criticismExhibitions
Sunday, February 7th, 2010

Zhang Huan at Pace Wildenstein


December 11, 2009 — January 30, 2010
545 West 22nd Street, between 10th and 11th avenues
New York City, 212 929 7000

Zhang-Huan, installation shot of the exhibition under review. Photography by G.R. Christmas. Courtesy of PaceWildenstein, New York. (c) Zhang Huan Studio

Zhang-Huan, installation shot of the exhibition under review. Photography by G.R. Christmas. Courtesy of PaceWildenstein, New York. (c) Zhang Huan Studio

Titled “Neither Coming Nor Going,” Zhang Huan’s exhibition of an ashen sculpture of Buddha accompanied by collaged monoprints on paper suggests some form of stasis, an exegesis on silence, where everything remains still. The large Buddha is molded in ceremonial ash collected from temples in China. The thickly molded surface of the sculpture is embedded with small porcelain relics, copper dishes (used for offerings), simulated skulls, and joss sticks, normally burned on the occasion of certain Buddhist rituals.

For this exhibition, the artist intended his Rulai (seated Buddha) to possess an interactive effect not only in terms of its silence, but through the olfactory impact of temple incense. This impact, however, was limited only to opening night. As the billowing clouds of incense emanating non-stop from the oversized head of Buddha, they filled the gallery space with a choking fragrance that drove many a visitor back outside the door into the frigid street. Upon realizing there was no ventilation by which to release the clogging smoke, the staff wisely decided to extinguish it, thus allowing visitors – in the final minutes of the reception – to breathe normally and view, if not smell, the work more accurately.

This innocuous happenstance aside, the exhibition is charged with innovative features that appear less conceptual than driven by the fertile imagination of the artist. In a catalog statement from the previous exhibition in 2008, the artist (who returned to Beijing two years earlier after residing in New York for eight years) explained: “I think the key to my success is to just do it without thinking too much. I don’t reason. I just do it.” To the Western mind, such a comment suggests the romantic notion of inspiration, but for a Chinese artist, born the year prior to Mao’s Cultural Revolution, it could be read two ways: as a release of energy in the Buddhist sense of emptying the mind, but also, and perhaps more importantly, as a way of manifesting desire for survival against all odds. For those who lived through this period, young or old, the challenge to live a cultural life was constantly under siege and therefore impossible to realize in the full sense.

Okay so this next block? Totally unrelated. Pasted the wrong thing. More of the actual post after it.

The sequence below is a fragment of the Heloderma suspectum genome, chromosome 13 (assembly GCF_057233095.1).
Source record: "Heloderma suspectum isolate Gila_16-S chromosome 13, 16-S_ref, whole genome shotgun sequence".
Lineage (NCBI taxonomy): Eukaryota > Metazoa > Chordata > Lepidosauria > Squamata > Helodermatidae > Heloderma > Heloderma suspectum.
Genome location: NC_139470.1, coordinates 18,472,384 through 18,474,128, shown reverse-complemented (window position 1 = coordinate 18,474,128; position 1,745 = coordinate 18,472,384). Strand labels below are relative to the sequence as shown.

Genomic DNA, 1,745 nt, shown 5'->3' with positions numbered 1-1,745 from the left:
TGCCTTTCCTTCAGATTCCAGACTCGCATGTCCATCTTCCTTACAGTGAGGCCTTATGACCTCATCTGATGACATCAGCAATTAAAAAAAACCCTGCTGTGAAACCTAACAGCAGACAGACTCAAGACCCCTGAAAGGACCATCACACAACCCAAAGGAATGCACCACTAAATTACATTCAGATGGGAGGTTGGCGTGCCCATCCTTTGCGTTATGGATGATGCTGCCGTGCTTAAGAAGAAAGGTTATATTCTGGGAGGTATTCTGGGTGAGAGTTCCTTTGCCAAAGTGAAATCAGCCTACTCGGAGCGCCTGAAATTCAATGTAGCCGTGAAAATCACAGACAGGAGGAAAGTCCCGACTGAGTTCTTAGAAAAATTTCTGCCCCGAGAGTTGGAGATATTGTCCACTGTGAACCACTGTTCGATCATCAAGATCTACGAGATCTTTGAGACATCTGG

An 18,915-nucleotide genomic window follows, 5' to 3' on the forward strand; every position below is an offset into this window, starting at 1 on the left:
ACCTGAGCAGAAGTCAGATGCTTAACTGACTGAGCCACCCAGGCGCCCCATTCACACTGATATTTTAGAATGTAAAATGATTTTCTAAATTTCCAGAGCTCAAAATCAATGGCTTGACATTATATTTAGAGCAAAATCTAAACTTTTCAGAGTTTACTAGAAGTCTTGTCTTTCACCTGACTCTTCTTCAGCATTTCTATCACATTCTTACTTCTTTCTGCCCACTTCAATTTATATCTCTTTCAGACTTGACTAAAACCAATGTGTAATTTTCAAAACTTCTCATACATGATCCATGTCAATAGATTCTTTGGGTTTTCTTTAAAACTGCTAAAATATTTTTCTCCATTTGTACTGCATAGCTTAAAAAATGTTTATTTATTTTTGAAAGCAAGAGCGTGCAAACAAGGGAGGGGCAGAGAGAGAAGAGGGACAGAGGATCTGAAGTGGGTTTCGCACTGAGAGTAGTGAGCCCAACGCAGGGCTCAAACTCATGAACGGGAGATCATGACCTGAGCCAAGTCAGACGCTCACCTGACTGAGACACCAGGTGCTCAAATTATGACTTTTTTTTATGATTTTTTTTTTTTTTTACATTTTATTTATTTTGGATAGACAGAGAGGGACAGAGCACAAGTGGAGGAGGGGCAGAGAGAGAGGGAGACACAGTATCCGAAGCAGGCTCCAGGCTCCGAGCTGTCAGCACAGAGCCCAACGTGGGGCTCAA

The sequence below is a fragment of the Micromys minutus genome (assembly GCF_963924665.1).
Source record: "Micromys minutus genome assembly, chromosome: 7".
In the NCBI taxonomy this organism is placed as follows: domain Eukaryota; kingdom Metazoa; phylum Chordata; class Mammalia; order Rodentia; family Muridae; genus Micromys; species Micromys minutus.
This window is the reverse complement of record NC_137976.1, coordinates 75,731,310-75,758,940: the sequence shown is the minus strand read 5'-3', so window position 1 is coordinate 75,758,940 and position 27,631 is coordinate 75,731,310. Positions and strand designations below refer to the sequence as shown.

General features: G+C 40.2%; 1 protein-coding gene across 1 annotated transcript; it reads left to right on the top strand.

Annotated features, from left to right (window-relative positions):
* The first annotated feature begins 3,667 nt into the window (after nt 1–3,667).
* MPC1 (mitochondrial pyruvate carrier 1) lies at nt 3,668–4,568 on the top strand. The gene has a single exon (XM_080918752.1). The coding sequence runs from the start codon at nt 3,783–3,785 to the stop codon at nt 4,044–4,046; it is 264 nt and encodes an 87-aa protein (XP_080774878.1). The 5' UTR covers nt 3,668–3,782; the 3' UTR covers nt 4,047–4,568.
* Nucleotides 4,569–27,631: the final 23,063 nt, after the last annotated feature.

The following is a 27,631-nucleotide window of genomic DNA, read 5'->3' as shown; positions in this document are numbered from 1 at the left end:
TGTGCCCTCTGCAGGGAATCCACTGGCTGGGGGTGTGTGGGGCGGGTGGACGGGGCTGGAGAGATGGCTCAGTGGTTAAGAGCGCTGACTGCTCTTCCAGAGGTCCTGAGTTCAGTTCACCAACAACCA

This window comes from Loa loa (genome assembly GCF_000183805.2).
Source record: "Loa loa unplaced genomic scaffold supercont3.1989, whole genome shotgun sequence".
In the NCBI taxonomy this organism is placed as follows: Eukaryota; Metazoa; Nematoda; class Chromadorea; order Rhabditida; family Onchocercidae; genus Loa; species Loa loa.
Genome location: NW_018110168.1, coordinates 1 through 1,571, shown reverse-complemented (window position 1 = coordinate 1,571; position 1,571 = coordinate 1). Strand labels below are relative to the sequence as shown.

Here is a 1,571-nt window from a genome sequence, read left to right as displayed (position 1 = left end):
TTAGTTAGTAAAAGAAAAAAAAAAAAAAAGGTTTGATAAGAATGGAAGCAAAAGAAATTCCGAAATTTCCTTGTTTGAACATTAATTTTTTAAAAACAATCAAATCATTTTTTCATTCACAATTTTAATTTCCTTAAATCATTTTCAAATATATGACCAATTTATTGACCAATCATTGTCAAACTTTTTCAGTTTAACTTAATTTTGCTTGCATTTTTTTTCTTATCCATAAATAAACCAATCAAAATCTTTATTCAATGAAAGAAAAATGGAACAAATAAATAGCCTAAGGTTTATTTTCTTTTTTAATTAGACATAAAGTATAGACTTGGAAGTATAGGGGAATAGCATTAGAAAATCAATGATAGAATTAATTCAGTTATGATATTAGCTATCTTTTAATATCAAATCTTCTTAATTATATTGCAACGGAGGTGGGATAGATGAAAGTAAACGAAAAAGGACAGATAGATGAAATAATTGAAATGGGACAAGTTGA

Zhang Huan, Tui Bei Tu No. 50 2006. Ink on handmade paper, 97-1/2 x 142 inches. Courtesy of PaceWildenstein, New York. (c) Zhang Huan Studio

Zhang Huan, Tui Bei Tu No. 50 2006. Ink on handmade paper, 97-1/2 x 142 inches. Courtesy of PaceWildenstein, New York. (c) Zhang Huan Studio

In the Rulai, it is within the gray ash that one senses the conflicting elements of life and death. The artist has removed the raised forearm on the right and several of the fingers in the hand to the left. This is a formal decision. The Rulai is not an historical relic but a recent construction, so it would seem superfluous not to have them attached. Having visited many temples and seen numerous statues of Buddha throughout Asia, including the monumental bronze in Kamakura (Japan) exactly twenty years ago, the feeling of repose and tranquility expressed within that work, in particular, is not precisely what I saw or felt in the ashen Buddha of Zhang Huan. Instead, what I get from the Rulai at Pace Wildenstein is an appearance that suggests a mediated form, a kind of religiosity, which exists vaguely in the present but without the tension of an actual history to contextualize it. Still, there is an urgency about this Buddha that is different than the rest.

Given the rapid entrepreneurial atmosphere in China, the desire to preserve the past – essentially, what was not deccimated during the Cultural Revolution – is less likely to suggest repose and tranquility than a fierce desire to retain some semblance of a spiritual core. This idea is further expressed in the 7th-century, Tang Dynasty prophecy book, the Tui Ben Tu, which the artist used in the elegant series of works on paper that surround the Rulai on the walls on the gallery. Many of these contain animals that symbolically portray spirits that presumably will guide the Chinese people to a sense of well being in contrast to the kind of devastation they experienced in the previous century.


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